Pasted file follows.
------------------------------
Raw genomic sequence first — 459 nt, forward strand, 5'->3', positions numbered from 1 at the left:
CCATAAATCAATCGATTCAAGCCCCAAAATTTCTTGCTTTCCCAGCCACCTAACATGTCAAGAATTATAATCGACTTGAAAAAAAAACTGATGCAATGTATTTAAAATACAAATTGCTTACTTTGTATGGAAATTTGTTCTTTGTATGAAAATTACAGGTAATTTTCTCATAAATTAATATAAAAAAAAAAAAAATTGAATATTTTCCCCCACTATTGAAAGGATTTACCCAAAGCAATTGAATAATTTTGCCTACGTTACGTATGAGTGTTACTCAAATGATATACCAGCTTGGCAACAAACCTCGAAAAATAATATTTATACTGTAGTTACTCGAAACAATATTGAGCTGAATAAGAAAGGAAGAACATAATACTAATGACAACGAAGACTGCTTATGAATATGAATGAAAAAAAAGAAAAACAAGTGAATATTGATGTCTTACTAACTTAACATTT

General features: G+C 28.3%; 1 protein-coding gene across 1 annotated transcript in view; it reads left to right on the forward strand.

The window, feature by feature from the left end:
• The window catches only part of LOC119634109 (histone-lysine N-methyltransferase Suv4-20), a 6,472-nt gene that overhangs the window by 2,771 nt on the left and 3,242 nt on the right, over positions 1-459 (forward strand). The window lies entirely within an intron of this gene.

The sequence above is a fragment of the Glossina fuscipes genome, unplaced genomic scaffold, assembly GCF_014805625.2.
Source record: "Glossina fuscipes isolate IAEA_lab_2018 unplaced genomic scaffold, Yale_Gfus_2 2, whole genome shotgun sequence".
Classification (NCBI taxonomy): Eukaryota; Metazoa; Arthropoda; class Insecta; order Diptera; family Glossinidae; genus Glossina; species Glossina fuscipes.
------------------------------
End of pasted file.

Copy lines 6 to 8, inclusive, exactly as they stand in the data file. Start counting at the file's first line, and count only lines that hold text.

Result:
The sequence above is a fragment of the Glossina fuscipes genome, unplaced genomic scaffold, assembly GCF_014805625.2.
Source record: "Glossina fuscipes isolate IAEA_lab_2018 unplaced genomic scaffold, Yale_Gfus_2 2, whole genome shotgun sequence".
Classification (NCBI taxonomy): Eukaryota; Metazoa; Arthropoda; class Insecta; order Diptera; family Glossinidae; genus Glossina; species Glossina fuscipes.